One of the most common misconceptions about Osymetric rings is that they are the same thing as the old Shimano Bio-pace design, or the currently popular Rotor rings. They are dramatically different in both cases, and here's how:
Bio-pace was simply a bad idea. They were, in oversimplified terms, almost a reverse design compared to Osymetric. What Bio-pace did was to shrink the size of the gear ratio through the power phase of your pedal stroke, making it easier to pedal, but also generating less power, which is entirely counterproductive. Rotor rings, on the other hand, do offer a slight increase in gear ratio through the power phase of the pedal stroke, but they are essentially simply round rings with an extra tooth at 12 o'clock and 6 o'clock. This gives you some extra leverage where you need it, but it noticeably does not shrink the gear ratio through the deadspot of the stroke, which means you are still using those pesky pulling muscles more than you should have to.
A word of warning to address another common concern about the rings: yes, it turns out that having your legs locked and loaded, ready to fire at full force at the apex of every pedal stroke, does in fact make it easy to ride harder than you intend to. We have noticed that on first adjusting to the rings, many riders have a tendency to ride tempo everywhere they go, and mash big gears uphill because the can, and it feels good. Sure enough, this will make your legs tired, so feel free to take recovery rides when you need to; it is just as easy to spin at a nice high cadence on Osymetric rings as on round rings, and you'll go faster. And remember too that the gearing may look funny to you at first: pedaling an optimized 42 tooth inner ring won't likely bother you uphill, but it does mean that your easy gear for a recovery spin at 15mph is now more likely to be 42x21 or 42x19, as opposed to riding in the 16 or 15 cog as you would likely do for a casual spin with a standard 39 toothed round ring.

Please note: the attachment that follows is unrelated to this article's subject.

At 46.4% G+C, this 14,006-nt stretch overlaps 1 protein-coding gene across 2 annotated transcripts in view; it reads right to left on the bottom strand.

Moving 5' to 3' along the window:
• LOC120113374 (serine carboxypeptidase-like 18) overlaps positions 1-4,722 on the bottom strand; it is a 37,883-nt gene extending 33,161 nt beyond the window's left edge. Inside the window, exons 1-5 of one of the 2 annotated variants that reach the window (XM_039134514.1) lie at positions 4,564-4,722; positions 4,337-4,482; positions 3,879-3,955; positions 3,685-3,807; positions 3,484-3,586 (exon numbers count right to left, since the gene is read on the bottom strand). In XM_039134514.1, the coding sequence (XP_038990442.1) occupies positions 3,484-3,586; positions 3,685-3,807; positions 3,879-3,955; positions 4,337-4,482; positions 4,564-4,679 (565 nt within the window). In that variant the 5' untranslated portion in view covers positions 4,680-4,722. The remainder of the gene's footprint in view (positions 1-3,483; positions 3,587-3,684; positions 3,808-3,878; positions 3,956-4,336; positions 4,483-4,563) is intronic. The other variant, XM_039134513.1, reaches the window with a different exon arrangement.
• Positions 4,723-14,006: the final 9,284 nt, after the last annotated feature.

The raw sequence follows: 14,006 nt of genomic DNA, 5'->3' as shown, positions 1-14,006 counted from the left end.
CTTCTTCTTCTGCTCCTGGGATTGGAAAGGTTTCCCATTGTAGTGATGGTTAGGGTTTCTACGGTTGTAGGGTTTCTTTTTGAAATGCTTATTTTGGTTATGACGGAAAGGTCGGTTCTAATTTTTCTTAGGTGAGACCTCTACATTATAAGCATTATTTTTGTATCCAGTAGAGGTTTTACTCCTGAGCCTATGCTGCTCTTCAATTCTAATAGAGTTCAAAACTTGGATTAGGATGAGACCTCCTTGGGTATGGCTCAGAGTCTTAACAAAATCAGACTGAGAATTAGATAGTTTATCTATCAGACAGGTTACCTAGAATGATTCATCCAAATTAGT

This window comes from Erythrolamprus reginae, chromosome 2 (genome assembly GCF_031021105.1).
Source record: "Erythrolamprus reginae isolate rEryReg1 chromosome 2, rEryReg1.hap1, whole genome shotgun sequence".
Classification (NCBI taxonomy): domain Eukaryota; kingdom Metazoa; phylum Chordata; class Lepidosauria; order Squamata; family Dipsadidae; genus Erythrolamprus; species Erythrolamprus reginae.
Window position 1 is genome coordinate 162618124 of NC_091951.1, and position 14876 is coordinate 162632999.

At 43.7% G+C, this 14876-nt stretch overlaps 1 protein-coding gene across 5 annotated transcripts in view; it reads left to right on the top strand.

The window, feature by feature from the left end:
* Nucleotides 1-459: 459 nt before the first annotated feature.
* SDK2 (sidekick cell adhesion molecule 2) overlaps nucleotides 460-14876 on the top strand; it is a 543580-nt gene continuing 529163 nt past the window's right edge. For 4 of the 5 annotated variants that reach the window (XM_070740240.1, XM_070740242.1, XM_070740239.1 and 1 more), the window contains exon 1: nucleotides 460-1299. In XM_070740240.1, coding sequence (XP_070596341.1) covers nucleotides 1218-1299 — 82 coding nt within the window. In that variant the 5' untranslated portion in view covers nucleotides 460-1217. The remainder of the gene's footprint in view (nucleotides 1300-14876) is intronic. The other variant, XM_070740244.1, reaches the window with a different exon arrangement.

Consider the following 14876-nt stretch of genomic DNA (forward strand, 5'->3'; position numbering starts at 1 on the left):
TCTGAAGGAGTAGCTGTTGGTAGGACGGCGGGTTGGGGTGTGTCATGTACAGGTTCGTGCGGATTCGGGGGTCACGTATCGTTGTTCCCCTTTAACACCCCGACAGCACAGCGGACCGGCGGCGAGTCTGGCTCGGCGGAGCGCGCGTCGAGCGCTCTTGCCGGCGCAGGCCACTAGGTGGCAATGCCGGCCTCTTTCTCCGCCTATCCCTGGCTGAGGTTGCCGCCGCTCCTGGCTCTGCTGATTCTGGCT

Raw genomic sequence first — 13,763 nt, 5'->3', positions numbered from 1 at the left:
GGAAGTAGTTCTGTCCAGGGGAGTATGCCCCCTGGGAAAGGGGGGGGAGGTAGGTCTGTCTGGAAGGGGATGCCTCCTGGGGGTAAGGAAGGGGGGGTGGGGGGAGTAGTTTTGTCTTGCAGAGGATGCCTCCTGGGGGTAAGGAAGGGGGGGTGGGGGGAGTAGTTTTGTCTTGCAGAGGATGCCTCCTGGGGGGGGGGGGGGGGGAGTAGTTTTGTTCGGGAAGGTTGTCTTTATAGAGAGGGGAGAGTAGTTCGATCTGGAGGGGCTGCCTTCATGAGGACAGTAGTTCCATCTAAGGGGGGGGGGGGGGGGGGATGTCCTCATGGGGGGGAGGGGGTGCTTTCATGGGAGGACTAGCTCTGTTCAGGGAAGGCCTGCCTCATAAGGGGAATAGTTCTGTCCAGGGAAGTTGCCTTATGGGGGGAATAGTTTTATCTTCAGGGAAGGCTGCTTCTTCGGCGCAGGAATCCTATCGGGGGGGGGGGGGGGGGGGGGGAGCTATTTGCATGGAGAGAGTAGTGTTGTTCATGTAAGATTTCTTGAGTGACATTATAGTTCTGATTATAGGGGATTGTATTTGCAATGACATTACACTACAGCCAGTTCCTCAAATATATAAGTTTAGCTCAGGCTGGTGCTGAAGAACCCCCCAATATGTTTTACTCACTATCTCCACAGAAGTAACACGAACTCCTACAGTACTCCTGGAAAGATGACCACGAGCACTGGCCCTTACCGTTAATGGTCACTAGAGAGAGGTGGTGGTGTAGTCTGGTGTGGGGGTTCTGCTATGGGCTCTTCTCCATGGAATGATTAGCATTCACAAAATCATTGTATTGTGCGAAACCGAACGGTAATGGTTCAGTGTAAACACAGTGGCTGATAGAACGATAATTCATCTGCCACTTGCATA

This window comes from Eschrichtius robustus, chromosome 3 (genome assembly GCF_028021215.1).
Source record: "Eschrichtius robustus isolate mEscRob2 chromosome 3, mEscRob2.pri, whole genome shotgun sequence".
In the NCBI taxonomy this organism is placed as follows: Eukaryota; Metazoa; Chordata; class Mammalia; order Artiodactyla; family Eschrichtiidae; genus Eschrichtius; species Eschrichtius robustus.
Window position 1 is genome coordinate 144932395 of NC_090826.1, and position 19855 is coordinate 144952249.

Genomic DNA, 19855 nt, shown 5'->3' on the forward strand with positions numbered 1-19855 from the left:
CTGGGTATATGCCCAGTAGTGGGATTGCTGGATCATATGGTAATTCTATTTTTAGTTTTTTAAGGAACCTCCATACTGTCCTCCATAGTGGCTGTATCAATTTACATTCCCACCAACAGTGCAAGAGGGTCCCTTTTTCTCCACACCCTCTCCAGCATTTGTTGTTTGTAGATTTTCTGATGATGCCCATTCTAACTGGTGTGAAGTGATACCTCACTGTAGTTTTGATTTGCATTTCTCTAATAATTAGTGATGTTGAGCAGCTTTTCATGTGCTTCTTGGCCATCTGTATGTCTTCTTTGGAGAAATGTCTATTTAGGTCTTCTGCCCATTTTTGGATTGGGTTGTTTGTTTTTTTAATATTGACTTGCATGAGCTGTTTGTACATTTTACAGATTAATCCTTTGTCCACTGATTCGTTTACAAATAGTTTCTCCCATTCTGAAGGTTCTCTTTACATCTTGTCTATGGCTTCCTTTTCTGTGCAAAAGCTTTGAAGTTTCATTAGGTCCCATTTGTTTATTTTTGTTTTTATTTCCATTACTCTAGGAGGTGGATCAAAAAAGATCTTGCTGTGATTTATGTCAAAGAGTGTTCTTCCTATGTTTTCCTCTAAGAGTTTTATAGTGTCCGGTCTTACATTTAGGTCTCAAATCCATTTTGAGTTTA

The final bugbear that you are likely to hear about if you go looking for consumer opinions on Osymetric rings is front derailleur adjustment issues. Yes, the front derailleur setup can be finicky, but as a rule it is nothing that minor adjustments won't address. Each set of rings comes with a set of washers to spread the front derailleur cage, if need be, and a set of step-by-step photographic instructions to help walk you through the process. Should you need to reference the directions, they can be downloaded here. Osymetric has also provided a helpful video that goes through the setup process:
Osymetric Chainring Set - $299
Images by Jeremy Jo